On International Human Rights Day, Consider the U.N.‘s Statements on the American Justice System

We usually think of “human rights abuses” as something that occur abroad. But recent U.N. proceedings have strong words for the U.S.‘s domestic and international activities.

Flint Taylor

(United Nations / Flickr)

Today is Inter­na­tion­al Human Rights Day, first declared in 1950 by the Unit­ed Nations in order to bring to the atten­tion of the peo­ples of the world’ the Uni­ver­sal Dec­la­ra­tion of Human Rights as the com­mon stan­dard of achieve­ment for all peo­ples and all nations.” It’s a fit­ting day, then, to con­sid­er the recent pro­ceed­ings before and find­ings of the Unit­ed Nations Com­mit­tee Against Tor­ture, (CAT). Released before the grue­some Sen­ate Intel­li­gence Com­mit­tee report on the CIA’s deten­tion and inter­ro­ga­tion prac­tices yes­ter­day, the com­mit­tee had strong words for the U.S.’s domes­tic and inter­na­tion­al human rights record.

It is well past time for U.S. and local governmental officials to heed the recent findings of the U.N. Committee Against Torture and the urgings of the High Commissioner.

In mid-Novem­ber, rep­re­sen­ta­tives of the Chica­go Tor­ture Jus­tice Memo­ri­als Project and We Charge Geno­cide, the par­ents of Michael Brown, and oth­er activists jour­neyed to Gene­va, Switzer­land and pre­sent­ed evi­dence con­cern­ing law enforce­ment vio­lence and tor­ture in Chica­go, across the Unit­ed States, and at Guan­tanamo, to the experts of the CAT. When rep­re­sen­ta­tives of the Unit­ed States Gov­ern­ment pre­sent­ed its defense to the doc­u­ment­ed charges, many in the audi­ence , led by the We Charge Geno­cide del­e­ga­tion, stood and unfurled signs in silent protest. On Novem­ber 20th, the CAT issued its find­ings on these and oth­er relat­ed human rights issues.


With regard to the ongo­ing Chica­go police tor­ture scan­dal, which the CAT first cit­ed in its 2006 find­ings, and the ongo­ing police vio­lence against African Amer­i­cans and Lati­nos in Chica­go, the CAT first addressed the need for spe­cif­ic leg­is­la­tion mak­ing tor­ture by law enforce­ment offi­cers a fed­er­al crime, ref­er­enc­ing the Law Enforce­ment Tor­ture Pre­ven­tion Act, which has been intro­duced into the U.S. House of Rep­re­sen­ta­tives by Con­gress­man Dan­ny Davis on two sep­a­rate occa­sions and would make police tor­ture a fed­er­al crime with­out a statute of limitations.

In the report, the Com­mit­tee address­es the Chica­go police tor­ture scan­dal, stat­ing that

with regard to the acts of tor­ture com­mit­ted by CPD Com­man­der Jon Burge and oth­ers under his com­mand between 1972 and 1991, the Com­mit­tee notes … that a fed­er­al rights inves­ti­ga­tion did not devel­op suf­fi­cient evi­dence to prove beyond a rea­son­able doubt that pros­e­cutable con­sti­tu­tion­al vio­la­tions occurred. How­ev­er, … despite the fact that Jon Burge was con­vict­ed for per­jury and obstruc­tion of jus­tice, no Chica­go police offi­cer has been con­vict­ed for these acts of tor­ture for rea­sons includ­ing the statute of lim­i­ta­tions expir­ing. … [S]everal vic­tims were ulti­mate­ly exon­er­at­ed of the under­ly­ing crimes, [but] the vast major­i­ty of those tor­tured — most of them African Amer­i­cans — have received no com­pen­sa­tion for the exten­sive injuries suffered.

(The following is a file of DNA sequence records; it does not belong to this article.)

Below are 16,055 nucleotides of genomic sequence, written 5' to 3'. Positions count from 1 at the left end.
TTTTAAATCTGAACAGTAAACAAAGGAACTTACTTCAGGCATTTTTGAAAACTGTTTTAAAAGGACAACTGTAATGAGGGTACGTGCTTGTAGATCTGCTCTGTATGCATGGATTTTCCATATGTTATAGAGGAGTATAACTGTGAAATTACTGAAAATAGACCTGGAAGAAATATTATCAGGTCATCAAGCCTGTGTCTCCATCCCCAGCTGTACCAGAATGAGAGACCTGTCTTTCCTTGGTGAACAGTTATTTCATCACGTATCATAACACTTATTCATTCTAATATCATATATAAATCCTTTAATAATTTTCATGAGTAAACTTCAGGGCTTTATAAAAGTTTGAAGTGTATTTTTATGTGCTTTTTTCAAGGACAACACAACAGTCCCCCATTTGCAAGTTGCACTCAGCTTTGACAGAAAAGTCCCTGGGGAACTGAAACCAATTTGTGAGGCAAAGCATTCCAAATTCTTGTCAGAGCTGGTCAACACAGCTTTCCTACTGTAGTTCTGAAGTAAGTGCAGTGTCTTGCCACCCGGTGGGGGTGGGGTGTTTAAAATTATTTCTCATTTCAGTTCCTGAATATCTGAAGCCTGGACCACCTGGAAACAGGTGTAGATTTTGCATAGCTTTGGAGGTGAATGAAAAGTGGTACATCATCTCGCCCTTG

The Com­mit­tee renewed its call for tor­ture pros­e­cu­tions and gave a strong endorse­ment to the Chica­go Tor­ture Jus­tice Memo­ri­als Project’s cam­paign for finan­cial, psy­cho­log­i­cal, med­ical, and edu­ca­tion­al repa­ra­tions for the sur­vivors of Burge-relat­ed tor­ture by call­ing on the gov­ern­ment to pro­vide for the redress for CPD tor­ture sur­vivors by sup­port­ing the pas­sage of the Ordi­nance enti­tled Repa­ra­tions for the Chica­go Police Tor­ture Sur­vivors.” Repa­ra­tions such as those sought in Chica­go are called for by Gen­er­al Com­ment 3 to Arti­cle 14 of the UN Con­ven­tion Against Torture.

The CAT also stat­ed, in response to a report pre­sent­ed by We Charge Geno­cide, that it was par­tic­u­lar­ly con­cerned at the report­ed cur­rent police vio­lence in Chica­go, espe­cial­ly against African-Amer­i­can and Lati­no young peo­ple who are alleged­ly being con­sis­tent­ly pro­filed, harassed and sub­ject­ed to exces­sive force by Chica­go Police,” and with the fre­quent and recur­rent police shoot­ings or fatal pur­suits of unarmed black individuals.”

Use of Tasers

The Com­mit­tee also exam­ined law enforcement’s use of Tasers on unarmed cit­i­zens, stat­ing that it was appalled at the num­ber of report­ed deaths after the use of elec­tri­cal dis­charge weapons” and sin­gling out the recent cas­es of Israel Reefa” Hernán­dez Llach in Mia­mi Beach, Flori­da, and Dominique Franklin Jr. in Sauk Vil­lage, Illinois.

It also urged that tasers be used exclu­sive­ly in extreme and lim­it­ed sit­u­a­tions —where there is a real and imme­di­ate threat to life or risk of seri­ous injury — as a sub­sti­tute for lethal weapons and by trained law enforce­ment per­son­nel only,” that tasers be pro­hib­it­ed from use on chil­dren and preg­nant women, that they be sub­ject­ed to prin­ci­ples of neces­si­ty and pro­por­tion­al­i­ty” and that they be inad­mis­si­ble in the equip­ment of cus­to­di­al staff in pris­ons or any oth­er place of depri­va­tion of lib­er­ty.” The Com­mit­tee urged the U.S. to pro­vide more strin­gent instruc­tions to law enforce­ment per­son­nel enti­tled to use elec­tric dis­charge weapons, and to strict­ly mon­i­tor and super­vise their use through manda­to­ry report­ing and review of each use.” 

Pris­ons, the Death Penal­ty, and Juve­nile Justice

The CAT also addressed the death penal­ty and numer­ous sys­temic human rights vio­la­tions with­in the pris­ons and jails of the U.S. adult and juve­nile jus­tice sys­tem. The Com­mit­tee con­demned the tor­tur­ous suf­fer­ing that has accom­pa­nied numer­ous exe­cu­tions across the coun­try, ref­er­enc­ing the use of untest­ed lethal drug cock­tails, and called for a mora­to­ri­um on the death penal­ty and com­mu­ta­tion of death sen­tences with a view to abol­ish” the measure.

It also con­demned sex­u­al and oth­er relat­ed prison vio­lence, par­tic­u­lar­ly against LGBTQ and men­tal­ly dis­turbed pris­on­ers, the pro­lif­er­a­tion of deaths in cus­tody, the shack­ling of preg­nant pris­on­ers, and the use super max pris­ons and oth­er forms of extend­ed soli­tary con­fine­ment. The com­mit­tee rec­om­mend­ed the pro­hi­bi­tion of both soli­tary con­fine­ment for juve­niles and the place­ment of juve­niles in adult pris­ons, the abol­ish­ment of life with­out parole sen­tences for juve­niles regard­less of the crime for which they were con­vict­ed, and argued for a com­mit­ment to seek­ing alter­na­tives to prison.

Guan­tanamo and the Use of Torture